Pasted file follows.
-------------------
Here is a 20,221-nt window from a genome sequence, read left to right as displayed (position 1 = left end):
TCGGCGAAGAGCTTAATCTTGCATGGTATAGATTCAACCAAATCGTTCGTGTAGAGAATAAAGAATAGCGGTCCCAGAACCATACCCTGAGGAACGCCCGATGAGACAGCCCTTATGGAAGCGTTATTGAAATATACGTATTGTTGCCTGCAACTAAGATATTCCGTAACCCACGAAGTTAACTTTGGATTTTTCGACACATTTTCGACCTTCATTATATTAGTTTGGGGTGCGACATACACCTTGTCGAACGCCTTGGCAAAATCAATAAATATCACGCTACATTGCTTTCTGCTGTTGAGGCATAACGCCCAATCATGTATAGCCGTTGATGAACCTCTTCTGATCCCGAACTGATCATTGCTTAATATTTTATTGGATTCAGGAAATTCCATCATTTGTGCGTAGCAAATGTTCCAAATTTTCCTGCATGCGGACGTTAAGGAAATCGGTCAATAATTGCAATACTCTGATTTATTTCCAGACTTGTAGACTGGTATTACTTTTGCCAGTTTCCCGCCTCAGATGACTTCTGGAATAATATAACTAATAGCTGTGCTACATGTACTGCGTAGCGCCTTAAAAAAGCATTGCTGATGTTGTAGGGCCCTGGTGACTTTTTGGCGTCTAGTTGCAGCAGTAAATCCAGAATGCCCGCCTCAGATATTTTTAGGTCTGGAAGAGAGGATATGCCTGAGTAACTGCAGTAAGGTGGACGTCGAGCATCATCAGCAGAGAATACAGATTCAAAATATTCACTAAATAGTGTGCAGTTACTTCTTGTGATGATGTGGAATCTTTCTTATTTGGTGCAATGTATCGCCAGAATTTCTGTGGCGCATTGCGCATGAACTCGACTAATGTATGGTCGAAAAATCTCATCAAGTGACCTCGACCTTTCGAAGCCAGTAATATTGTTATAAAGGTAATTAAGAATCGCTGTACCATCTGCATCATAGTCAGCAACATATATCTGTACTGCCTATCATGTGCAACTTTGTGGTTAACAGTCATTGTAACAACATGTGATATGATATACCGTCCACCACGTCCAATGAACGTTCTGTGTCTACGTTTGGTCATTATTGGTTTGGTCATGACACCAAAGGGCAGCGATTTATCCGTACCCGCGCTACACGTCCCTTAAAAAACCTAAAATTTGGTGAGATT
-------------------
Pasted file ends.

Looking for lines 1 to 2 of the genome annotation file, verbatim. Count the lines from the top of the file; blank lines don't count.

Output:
Here is a 20,221-nt window from a genome sequence, read left to right as displayed (position 1 = left end):
TCGGCGAAGAGCTTAATCTTGCATGGTATAGATTCAACCAAATCGTTCGTGTAGAGAATAAAGAATAGCGGTCCCAGAACCATACCCTGAGGAACGCCCGATGAGACAGCCCTTATGGAAGCGTTATTGAAATATACGTATTGTTGCCTGCAACTAAGATATTCCGTAACCCACGAAGTTAACTTTGGATTTTTCGACACATTTTCGACCTTCATTATATTAGTTTGGGGTGCGACATACACCTTGTCGAACGCCTTGGCAAAATCAATAAATATCACGCTACATTGCTTTCTGCTGTTGAGGCATAACGCCCAATCATGTATAGCCGTTGATGAACCTCTTCTGATCCCGAACTGATCATTGCTTAATATTTTATTGGATTCAGGAAATTCCATCATTTGTGCGTAGCAAATGTTCCAAATTTTCCTGCATGCGGACGTTAAGGAAATCGGTCAATAATTGCAATACTCTGATTTATTTCCAGACTTGTAGACTGGTATTACTTTTGCCAGTTTCCCGCCTCAGATGACTTCTGGAATAATATAACTAATAGCTGTGCTACATGTACTGCGTAGCGCCTTAAAAAAGCATTGCTGATGTTGTAGGGCCCTGGTGACTTTTTGGCGTCTAGTTGCAGCAGTAAATCCAGAATGCCCGCCTCAGATATTTTTAGGTCTGGAAGAGAGGATATGCCTGAGTAACTGCAGTAAGGTGGACGTCGAGCATCATCAGCAGAGAATACAGATTCAAAATATTCACTAAATAGTGTGCAGTTACTTCTTGTGATGATGTGGAATCTTTCTTATTTGGTGCAATGTATCGCCAGAATTTCTGTGGCGCATTGCGCATGAACTCGACTAATGTATGGTCGAAAAATCTCATCAAGTGACCTCGACCTTTCGAAGCCAGTAATATTGTTATAAAGGTAATTAAGAATCGCTGTACCATCTGCATCATAGTCAGCAACATATATCTGTACTGCCTATCATGTGCAACTTTGTGGTTAACAGTCATTGTAACAACATGTGATATGATATACCGTCCACCACGTCCAATGAACGTTCTGTGTCTACGTTTGGTCATTATTGGTTTGGTCATGACACCAAAGGGCAGCGATTTATCCGTACCCGCGCTACACGTCCCTTAAAAAACCTAAAATTTGGTGAGATT